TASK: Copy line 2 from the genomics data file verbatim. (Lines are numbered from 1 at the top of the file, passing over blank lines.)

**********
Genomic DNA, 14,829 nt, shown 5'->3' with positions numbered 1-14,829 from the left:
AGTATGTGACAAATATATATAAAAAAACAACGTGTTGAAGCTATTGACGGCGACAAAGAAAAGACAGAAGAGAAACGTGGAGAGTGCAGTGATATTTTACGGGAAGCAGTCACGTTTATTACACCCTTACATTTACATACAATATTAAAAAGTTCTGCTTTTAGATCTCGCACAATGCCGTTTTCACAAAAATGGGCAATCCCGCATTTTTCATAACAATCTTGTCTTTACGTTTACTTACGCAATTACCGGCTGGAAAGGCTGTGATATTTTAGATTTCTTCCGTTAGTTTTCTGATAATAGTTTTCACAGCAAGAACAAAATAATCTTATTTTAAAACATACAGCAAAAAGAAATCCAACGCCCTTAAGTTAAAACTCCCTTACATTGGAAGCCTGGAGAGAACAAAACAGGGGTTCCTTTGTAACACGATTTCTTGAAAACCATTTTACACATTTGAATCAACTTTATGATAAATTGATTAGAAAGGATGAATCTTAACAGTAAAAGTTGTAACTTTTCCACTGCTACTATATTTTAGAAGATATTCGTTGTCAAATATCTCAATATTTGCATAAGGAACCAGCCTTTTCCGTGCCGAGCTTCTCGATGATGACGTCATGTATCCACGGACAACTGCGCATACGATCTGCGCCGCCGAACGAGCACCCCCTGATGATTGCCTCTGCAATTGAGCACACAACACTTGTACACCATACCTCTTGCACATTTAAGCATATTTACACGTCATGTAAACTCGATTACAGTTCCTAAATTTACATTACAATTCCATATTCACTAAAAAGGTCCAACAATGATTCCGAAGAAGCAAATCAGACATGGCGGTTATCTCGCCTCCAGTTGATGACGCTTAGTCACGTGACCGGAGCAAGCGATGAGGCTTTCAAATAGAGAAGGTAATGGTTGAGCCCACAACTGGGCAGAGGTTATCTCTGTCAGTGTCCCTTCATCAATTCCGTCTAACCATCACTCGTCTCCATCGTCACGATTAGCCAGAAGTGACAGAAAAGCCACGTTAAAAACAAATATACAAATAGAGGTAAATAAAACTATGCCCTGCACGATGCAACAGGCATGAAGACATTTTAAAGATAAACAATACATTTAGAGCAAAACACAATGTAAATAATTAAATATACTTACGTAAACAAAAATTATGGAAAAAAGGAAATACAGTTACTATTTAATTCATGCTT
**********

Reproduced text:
AGTATGTGACAAATATATATAAAAAAACAACGTGTTGAAGCTATTGACGGCGACAAAGAAAAGACAGAAGAGAAACGTGGAGAGTGCAGTGATATTTTACGGGAAGCAGTCACGTTTATTACACCCTTACATTTACATACAATATTAAAAAGTTCTGCTTTTAGATCTCGCACAATGCCGTTTTCACAAAAATGGGCAATCCCGCATTTTTCATAACAATCTTGTCTTTACGTTTACTTACGCAATTACCGGCTGGAAAGGCTGTGATATTTTAGATTTCTTCCGTTAGTTTTCTGATAATAGTTTTCACAGCAAGAACAAAATAATCTTATTTTAAAACATACAGCAAAAAGAAATCCAACGCCCTTAAGTTAAAACTCCCTTACATTGGAAGCCTGGAGAGAACAAAACAGGGGTTCCTTTGTAACACGATTTCTTGAAAACCATTTTACACATTTGAATCAACTTTATGATAAATTGATTAGAAAGGATGAATCTTAACAGTAAAAGTTGTAACTTTTCCACTGCTACTATATTTTAGAAGATATTCGTTGTCAAATATCTCAATATTTGCATAAGGAACCAGCCTTTTCCGTGCCGAGCTTCTCGATGATGACGTCATGTATCCACGGACAACTGCGCATACGATCTGCGCCGCCGAACGAGCACCCCCTGATGATTGCCTCTGCAATTGAGCACACAACACTTGTACACCATACCTCTTGCACATTTAAGCATATTTACACGTCATGTAAACTCGATTACAGTTCCTAAATTTACATTACAATTCCATATTCACTAAAAAGGTCCAACAATGATTCCGAAGAAGCAAATCAGACATGGCGGTTATCTCGCCTCCAGTTGATGACGCTTAGTCACGTGACCGGAGCAAGCGATGAGGCTTTCAAATAGAGAAGGTAATGGTTGAGCCCACAACTGGGCAGAGGTTATCTCTGTCAGTGTCCCTTCATCAATTCCGTCTAACCATCACTCGTCTCCATCGTCACGATTAGCCAGAAGTGACAGAAAAGCCACGTTAAAAACAAATATACAAATAGAGGTAAATAAAACTATGCCCTGCACGATGCAACAGGCATGAAGACATTTTAAAGATAAACAATACATTTAGAGCAAAACACAATGTAAATAATTAAATATACTTACGTAAACAAAAATTATGGAAAAAAGGAAATACAGTTACTATTTAATTCATGCTT